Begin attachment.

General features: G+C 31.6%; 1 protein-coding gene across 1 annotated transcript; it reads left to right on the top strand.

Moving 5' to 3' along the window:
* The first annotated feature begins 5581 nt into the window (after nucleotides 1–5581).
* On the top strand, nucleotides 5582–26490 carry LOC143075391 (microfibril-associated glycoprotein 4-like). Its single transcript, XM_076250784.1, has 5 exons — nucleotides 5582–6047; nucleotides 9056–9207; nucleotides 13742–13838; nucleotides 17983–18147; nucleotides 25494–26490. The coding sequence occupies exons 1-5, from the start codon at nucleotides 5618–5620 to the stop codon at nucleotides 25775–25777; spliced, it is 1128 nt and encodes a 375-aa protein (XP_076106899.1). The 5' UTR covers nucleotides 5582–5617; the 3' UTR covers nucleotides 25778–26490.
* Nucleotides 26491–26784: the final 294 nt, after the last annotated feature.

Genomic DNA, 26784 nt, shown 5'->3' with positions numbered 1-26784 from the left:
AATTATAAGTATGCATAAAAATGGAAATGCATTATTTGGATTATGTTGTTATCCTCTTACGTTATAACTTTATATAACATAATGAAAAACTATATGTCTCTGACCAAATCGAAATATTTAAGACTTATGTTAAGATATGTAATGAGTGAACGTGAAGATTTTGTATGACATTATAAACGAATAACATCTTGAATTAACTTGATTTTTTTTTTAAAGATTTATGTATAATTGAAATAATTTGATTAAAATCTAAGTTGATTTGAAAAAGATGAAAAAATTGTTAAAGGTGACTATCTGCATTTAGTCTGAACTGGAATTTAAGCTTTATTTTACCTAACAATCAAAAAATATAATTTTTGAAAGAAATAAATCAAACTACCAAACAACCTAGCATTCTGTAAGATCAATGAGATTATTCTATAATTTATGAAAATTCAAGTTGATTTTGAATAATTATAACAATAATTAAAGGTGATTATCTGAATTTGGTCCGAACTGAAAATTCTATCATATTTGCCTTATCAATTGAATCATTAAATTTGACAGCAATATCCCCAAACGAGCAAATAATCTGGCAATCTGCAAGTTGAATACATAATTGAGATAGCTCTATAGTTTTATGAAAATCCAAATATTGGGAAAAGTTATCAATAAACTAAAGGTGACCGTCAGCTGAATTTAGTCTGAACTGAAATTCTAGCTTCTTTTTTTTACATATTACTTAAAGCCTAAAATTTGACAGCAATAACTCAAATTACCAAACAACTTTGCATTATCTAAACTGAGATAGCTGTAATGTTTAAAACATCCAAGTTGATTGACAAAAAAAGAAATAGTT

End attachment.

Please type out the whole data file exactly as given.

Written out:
General features: G+C 31.6%; 1 protein-coding gene across 1 annotated transcript; it reads left to right on the top strand.

Moving 5' to 3' along the window:
* The first annotated feature begins 5581 nt into the window (after nucleotides 1–5581).
* On the top strand, nucleotides 5582–26490 carry LOC143075391 (microfibril-associated glycoprotein 4-like). Its single transcript, XM_076250784.1, has 5 exons — nucleotides 5582–6047; nucleotides 9056–9207; nucleotides 13742–13838; nucleotides 17983–18147; nucleotides 25494–26490. The coding sequence occupies exons 1-5, from the start codon at nucleotides 5618–5620 to the stop codon at nucleotides 25775–25777; spliced, it is 1128 nt and encodes a 375-aa protein (XP_076106899.1). The 5' UTR covers nucleotides 5582–5617; the 3' UTR covers nucleotides 25778–26490.
* Nucleotides 26491–26784: the final 294 nt, after the last annotated feature.

Genomic DNA, 26784 nt, shown 5'->3' with positions numbered 1-26784 from the left:
AATTATAAGTATGCATAAAAATGGAAATGCATTATTTGGATTATGTTGTTATCCTCTTACGTTATAACTTTATATAACATAATGAAAAACTATATGTCTCTGACCAAATCGAAATATTTAAGACTTATGTTAAGATATGTAATGAGTGAACGTGAAGATTTTGTATGACATTATAAACGAATAACATCTTGAATTAACTTGATTTTTTTTTTAAAGATTTATGTATAATTGAAATAATTTGATTAAAATCTAAGTTGATTTGAAAAAGATGAAAAAATTGTTAAAGGTGACTATCTGCATTTAGTCTGAACTGGAATTTAAGCTTTATTTTACCTAACAATCAAAAAATATAATTTTTGAAAGAAATAAATCAAACTACCAAACAACCTAGCATTCTGTAAGATCAATGAGATTATTCTATAATTTATGAAAATTCAAGTTGATTTTGAATAATTATAACAATAATTAAAGGTGATTATCTGAATTTGGTCCGAACTGAAAATTCTATCATATTTGCCTTATCAATTGAATCATTAAATTTGACAGCAATATCCCCAAACGAGCAAATAATCTGGCAATCTGCAAGTTGAATACATAATTGAGATAGCTCTATAGTTTTATGAAAATCCAAATATTGGGAAAAGTTATCAATAAACTAAAGGTGACCGTCAGCTGAATTTAGTCTGAACTGAAATTCTAGCTTCTTTTTTTTACATATTACTTAAAGCCTAAAATTTGACAGCAATAACTCAAATTACCAAACAACTTTGCATTATCTAAACTGAGATAGCTGTAATGTTTAAAACATCCAAGTTGATTGACAAAAAAAGAAATAGTT